Knee surgery – Part 1

As mentioned a few weeks ago my knee has not been in the best of conditions and that some surgical operations would be required in order to make it more stable. I thought I would provide a few updates so that those of you that are may experience the same issues know what to expect. I’m also writing this out as for those interested in the medical fields.

Last November I side stepped aggressively and reached back to grab a disc. I was in significant pain and unable to put any pressure on the left leg for several days. Following a month of physiotherapy sessions as well as regular visits to the doctor I was unable to fully straighten my leg. My leg was not stuck bent but rather only 1 or 2 degrees away from being fully straight despite how hard I tried to naturally straighten it with my muscles. Following a MRI it was determined that my medial meniscus had folded upon itself due in part to a lack of ACL holding the knee closed during lateral movement.

Now into January I had a referral scheduled with a surgeon, Dr. Bailey, whom I met on February 9th. A knee arthroscopy was scheduled for late March in order to remove as little as possible of the folded meniscus to fix the issue. A few days following the meeting I received a phone call that a moved up surgical date was available for February 24th which I accepted.

On the 23rd I had a big lunch at Nando’s with plenty of protein as well as a dinner of fish and chips. At midnight I was to refrain from all food and drink. On the morning of the 24th I went into work prior to the 1100 designated arrival time at the hospital. When I checked in I put on a mask as I had a small cough. At 1130 I was admitted to the surgical pre-check area. At 1145 I went into a small room with a bed to change into gowns and start the pre-work.

By 1315 I was informed that they were running ahead of schedule so I was prepped with an IV, my temperature was taken (due to the cough/cold), and I was given antibiotics (regular for the course). All through this process the staff, nurses, and volunteers were friendly, supportive, and assertive. I am also rather friendly talkative so I suspect that helped with ensuring good communication between the various parties. I had also been asked my name and date of birth approximately a dozen times by now; all part of the process to ensure they had the correct patient at each stage.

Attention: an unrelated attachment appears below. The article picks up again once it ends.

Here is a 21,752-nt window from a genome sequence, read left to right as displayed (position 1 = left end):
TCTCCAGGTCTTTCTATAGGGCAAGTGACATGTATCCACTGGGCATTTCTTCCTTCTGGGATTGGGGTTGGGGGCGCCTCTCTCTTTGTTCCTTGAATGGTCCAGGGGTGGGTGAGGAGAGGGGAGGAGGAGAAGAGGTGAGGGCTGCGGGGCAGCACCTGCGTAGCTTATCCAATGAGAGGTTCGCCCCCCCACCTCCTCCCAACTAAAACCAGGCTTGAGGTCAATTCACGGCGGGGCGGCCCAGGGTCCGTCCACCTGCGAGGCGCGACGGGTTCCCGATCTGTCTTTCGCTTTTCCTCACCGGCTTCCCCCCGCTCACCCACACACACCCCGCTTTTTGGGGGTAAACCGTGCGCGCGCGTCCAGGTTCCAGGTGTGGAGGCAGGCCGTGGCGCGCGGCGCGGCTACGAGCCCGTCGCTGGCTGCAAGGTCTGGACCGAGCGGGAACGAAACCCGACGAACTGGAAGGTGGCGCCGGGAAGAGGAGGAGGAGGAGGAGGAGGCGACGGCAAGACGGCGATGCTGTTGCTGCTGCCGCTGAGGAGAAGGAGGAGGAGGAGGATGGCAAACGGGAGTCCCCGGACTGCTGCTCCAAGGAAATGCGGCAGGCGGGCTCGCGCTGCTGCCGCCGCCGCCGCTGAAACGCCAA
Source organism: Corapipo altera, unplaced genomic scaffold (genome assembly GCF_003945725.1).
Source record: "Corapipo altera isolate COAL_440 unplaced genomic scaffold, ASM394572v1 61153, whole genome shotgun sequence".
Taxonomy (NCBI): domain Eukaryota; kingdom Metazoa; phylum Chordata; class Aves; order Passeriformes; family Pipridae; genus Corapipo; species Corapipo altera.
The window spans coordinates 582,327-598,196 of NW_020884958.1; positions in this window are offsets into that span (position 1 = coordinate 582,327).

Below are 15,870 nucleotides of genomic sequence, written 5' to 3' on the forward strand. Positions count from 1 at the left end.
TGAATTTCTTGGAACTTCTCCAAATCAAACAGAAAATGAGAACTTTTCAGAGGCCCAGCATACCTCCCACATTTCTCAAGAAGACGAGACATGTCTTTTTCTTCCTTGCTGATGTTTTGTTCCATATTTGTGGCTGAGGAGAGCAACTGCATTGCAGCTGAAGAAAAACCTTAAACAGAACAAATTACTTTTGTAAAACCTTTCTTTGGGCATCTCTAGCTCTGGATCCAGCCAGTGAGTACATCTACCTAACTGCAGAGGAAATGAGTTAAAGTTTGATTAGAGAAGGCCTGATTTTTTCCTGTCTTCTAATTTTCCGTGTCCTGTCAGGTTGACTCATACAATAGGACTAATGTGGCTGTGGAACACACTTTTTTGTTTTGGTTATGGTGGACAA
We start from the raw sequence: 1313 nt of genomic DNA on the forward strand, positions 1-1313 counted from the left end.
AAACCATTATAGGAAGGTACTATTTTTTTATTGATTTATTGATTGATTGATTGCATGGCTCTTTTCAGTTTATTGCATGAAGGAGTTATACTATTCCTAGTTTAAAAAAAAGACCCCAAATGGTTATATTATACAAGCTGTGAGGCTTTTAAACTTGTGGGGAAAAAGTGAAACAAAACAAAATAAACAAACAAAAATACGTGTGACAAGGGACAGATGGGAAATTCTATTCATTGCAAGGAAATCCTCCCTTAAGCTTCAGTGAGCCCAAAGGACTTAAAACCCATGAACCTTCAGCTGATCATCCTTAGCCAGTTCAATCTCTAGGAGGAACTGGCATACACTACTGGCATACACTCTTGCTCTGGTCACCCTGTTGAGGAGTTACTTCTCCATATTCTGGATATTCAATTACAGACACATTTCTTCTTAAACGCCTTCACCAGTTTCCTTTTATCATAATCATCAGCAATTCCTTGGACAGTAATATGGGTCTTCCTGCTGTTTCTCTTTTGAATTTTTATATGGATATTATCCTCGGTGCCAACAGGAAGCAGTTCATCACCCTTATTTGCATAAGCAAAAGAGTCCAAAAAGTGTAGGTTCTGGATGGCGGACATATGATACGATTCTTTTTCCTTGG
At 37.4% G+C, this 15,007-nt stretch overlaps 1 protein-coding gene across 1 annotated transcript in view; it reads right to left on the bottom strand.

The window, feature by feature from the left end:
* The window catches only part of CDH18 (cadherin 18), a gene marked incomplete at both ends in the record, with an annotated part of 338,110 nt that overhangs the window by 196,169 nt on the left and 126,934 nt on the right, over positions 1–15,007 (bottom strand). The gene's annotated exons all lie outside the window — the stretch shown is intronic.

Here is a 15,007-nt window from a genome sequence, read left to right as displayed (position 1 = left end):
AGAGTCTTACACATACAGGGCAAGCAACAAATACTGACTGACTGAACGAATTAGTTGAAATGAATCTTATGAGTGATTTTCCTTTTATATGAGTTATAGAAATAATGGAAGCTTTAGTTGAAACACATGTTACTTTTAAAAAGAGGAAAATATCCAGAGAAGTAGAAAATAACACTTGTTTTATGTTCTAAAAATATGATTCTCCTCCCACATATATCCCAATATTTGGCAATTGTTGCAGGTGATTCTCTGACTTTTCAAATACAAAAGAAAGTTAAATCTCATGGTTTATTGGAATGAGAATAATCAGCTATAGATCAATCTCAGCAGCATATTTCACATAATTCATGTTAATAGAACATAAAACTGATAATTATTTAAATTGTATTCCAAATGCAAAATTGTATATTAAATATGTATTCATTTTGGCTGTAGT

By 1330 I walked into the OR. It was a large brightly lit room with machines beeping but unfortunately not the machine that goes ping. Dr. Bailey was on the computer but came over immediately to shake my hand and start going over the process with me and understood what we were doing. Once I was on the operating table we once again went over the process and I also had a short conversation with the anesthesiologist before wishing everybody good luck. That is my last memory before waking up in recovery.

Recovery started out well with me, as best as I can remember, apologizing for anything I may have said or done. I was informed that I was a perfect gentleman, of this I am unable to verify accuracy. Regardless, I was discharged from recovery into my original bed area for further recovery and was asked to sleep. I drank ginger-ale, some yogurt, and had a cup of water. My first steps were stable but I was dizzy and I was having hot flashes so I was asked to rest again. Finally, around 1730 we tried again and I was able to walk down a hall and back. The IV was removed and I was discharged from the hospital.

I was extremely sleepy and managed to make it home without falling fully asleep (note, I was driven home). The moment we pulled into the driveway I ejected the contents of the meal during recovery into a bag that the hospital had provided and felt much better. From there it was into the house where I watched plenty of television while returning to work.

Now, the following morning, I continue to recover. There is some new dizziness but nothing serious. The general anesthesia continues to wear off while the local anesthesia on my knee has supposed to have worn off during the night. I am not yet feeling any pain in and around my knee which makes me wonder whether that has yet to wear off or my tolerance of pain around my knee is rather high.

My first post-op, and I believe the only scheduled one at this time, is in two weeks. I have physiotherapy starting soon and am doing my own exercises at home prior to then. I expect to return to the gym after the first post-op and be fully recovered in six weeks. I have now gone close to 3 months without playing Ultimate and am itching to get back into it.

Here are a few other items of interest:

  • Much of my leg is pink. It is a sink cleanser and depending on the supplier it can also be blue.
  • There is also a gurgling in my knee when I bend it. This is due to a saline solution inserted to inflate the knee. Most of this drained at the end of the surgery but some remains and is reabsorbed by the body over time.
  • No showering for several days and no submersion in water of the knee/sutures for 2 weeks.
  • I was able to walk immediately and have been able to do so without pain. I am not putting pressure on the knee beyond weight bearing and being careful on the stairs.